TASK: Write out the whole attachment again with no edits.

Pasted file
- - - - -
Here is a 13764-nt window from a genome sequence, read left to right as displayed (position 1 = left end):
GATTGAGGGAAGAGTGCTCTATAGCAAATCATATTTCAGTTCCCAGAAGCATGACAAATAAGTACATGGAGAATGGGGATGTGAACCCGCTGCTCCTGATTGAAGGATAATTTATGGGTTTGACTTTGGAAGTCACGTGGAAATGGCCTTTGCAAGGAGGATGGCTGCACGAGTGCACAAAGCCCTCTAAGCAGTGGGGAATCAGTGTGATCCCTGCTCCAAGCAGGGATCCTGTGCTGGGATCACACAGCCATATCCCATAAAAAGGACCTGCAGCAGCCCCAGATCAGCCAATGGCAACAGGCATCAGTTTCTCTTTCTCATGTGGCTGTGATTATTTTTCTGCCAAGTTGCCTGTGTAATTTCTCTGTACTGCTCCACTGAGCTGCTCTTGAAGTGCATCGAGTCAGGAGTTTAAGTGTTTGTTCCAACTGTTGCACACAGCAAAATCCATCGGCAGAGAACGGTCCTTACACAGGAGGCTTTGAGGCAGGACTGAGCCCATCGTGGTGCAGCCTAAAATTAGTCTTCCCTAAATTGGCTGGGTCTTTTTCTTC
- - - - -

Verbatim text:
Here is a 13764-nt window from a genome sequence, read left to right as displayed (position 1 = left end):
GATTGAGGGAAGAGTGCTCTATAGCAAATCATATTTCAGTTCCCAGAAGCATGACAAATAAGTACATGGAGAATGGGGATGTGAACCCGCTGCTCCTGATTGAAGGATAATTTATGGGTTTGACTTTGGAAGTCACGTGGAAATGGCCTTTGCAAGGAGGATGGCTGCACGAGTGCACAAAGCCCTCTAAGCAGTGGGGAATCAGTGTGATCCCTGCTCCAAGCAGGGATCCTGTGCTGGGATCACACAGCCATATCCCATAAAAAGGACCTGCAGCAGCCCCAGATCAGCCAATGGCAACAGGCATCAGTTTCTCTTTCTCATGTGGCTGTGATTATTTTTCTGCCAAGTTGCCTGTGTAATTTCTCTGTACTGCTCCACTGAGCTGCTCTTGAAGTGCATCGAGTCAGGAGTTTAAGTGTTTGTTCCAACTGTTGCACACAGCAAAATCCATCGGCAGAGAACGGTCCTTACACAGGAGGCTTTGAGGCAGGACTGAGCCCATCGTGGTGCAGCCTAAAATTAGTCTTCCCTAAATTGGCTGGGTCTTTTTCTTC